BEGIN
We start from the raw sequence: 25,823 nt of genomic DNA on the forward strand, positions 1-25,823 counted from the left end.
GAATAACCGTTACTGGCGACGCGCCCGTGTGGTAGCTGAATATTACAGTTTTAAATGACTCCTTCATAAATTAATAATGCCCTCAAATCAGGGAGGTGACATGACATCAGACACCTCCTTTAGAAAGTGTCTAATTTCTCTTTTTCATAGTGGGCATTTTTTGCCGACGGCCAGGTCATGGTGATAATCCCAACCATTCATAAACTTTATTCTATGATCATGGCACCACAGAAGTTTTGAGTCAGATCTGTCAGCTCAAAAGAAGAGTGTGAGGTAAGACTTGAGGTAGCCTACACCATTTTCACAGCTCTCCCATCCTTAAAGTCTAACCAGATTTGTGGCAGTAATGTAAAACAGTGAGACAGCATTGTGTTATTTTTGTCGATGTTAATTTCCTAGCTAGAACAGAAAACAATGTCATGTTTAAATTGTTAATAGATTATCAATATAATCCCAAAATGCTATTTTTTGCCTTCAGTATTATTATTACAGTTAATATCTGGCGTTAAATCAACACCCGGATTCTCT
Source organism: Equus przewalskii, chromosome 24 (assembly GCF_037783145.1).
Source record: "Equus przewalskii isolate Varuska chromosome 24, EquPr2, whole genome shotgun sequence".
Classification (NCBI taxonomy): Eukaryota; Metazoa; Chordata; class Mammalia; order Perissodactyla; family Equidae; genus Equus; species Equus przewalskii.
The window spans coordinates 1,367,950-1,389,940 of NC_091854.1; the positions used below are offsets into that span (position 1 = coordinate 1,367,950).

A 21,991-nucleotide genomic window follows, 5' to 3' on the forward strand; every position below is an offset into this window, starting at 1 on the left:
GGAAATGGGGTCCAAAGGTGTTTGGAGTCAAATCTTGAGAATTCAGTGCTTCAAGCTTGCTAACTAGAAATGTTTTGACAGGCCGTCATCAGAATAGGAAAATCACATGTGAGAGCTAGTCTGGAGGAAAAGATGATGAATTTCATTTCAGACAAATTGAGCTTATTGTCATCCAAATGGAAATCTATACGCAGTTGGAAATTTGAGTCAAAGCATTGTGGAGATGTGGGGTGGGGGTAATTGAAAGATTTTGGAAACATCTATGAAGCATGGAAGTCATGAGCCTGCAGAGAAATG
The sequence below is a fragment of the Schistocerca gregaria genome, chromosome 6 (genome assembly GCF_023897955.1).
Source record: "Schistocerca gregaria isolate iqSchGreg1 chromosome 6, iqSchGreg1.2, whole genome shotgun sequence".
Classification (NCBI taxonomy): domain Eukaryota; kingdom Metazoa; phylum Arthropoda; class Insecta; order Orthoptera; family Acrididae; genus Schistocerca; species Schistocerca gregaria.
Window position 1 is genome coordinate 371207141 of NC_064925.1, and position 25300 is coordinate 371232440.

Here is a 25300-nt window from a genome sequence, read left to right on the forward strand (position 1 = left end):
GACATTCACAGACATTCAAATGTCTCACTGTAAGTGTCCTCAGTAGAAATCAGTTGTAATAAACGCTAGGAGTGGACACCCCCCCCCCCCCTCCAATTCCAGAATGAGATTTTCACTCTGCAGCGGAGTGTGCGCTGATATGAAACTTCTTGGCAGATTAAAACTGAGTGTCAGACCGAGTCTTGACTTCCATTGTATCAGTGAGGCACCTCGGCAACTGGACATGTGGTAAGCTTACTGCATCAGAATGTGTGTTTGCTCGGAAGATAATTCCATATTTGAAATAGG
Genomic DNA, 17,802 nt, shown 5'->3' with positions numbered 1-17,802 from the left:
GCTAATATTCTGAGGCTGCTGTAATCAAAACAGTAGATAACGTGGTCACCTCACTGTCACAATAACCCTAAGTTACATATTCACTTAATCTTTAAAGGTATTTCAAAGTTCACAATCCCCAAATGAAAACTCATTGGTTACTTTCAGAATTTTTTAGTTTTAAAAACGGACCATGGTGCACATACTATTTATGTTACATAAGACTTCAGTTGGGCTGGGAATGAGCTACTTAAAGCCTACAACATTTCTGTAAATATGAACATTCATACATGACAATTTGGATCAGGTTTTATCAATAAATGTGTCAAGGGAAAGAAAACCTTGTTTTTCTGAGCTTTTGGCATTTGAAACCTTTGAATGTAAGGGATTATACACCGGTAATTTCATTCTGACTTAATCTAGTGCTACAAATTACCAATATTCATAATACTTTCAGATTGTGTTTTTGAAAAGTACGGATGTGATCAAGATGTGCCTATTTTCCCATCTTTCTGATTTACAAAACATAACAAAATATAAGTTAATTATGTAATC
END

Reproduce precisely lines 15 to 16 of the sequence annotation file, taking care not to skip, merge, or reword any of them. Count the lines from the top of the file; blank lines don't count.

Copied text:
Genomic DNA, 17,802 nt, shown 5'->3' with positions numbered 1-17,802 from the left:
GCTAATATTCTGAGGCTGCTGTAATCAAAACAGTAGATAACGTGGTCACCTCACTGTCACAATAACCCTAAGTTACATATTCACTTAATCTTTAAAGGTATTTCAAAGTTCACAATCCCCAAATGAAAACTCATTGGTTACTTTCAGAATTTTTTAGTTTTAAAAACGGACCATGGTGCACATACTATTTATGTTACATAAGACTTCAGTTGGGCTGGGAATGAGCTACTTAAAGCCTACAACATTTCTGTAAATATGAACATTCATACATGACAATTTGGATCAGGTTTTATCAATAAATGTGTCAAGGGAAAGAAAACCTTGTTTTTCTGAGCTTTTGGCATTTGAAACCTTTGAATGTAAGGGATTATACACCGGTAATTTCATTCTGACTTAATCTAGTGCTACAAATTACCAATATTCATAATACTTTCAGATTGTGTTTTTGAAAAGTACGGATGTGATCAAGATGTGCCTATTTTCCCATCTTTCTGATTTACAAAACATAACAAAATATAAGTTAATTATGTAATC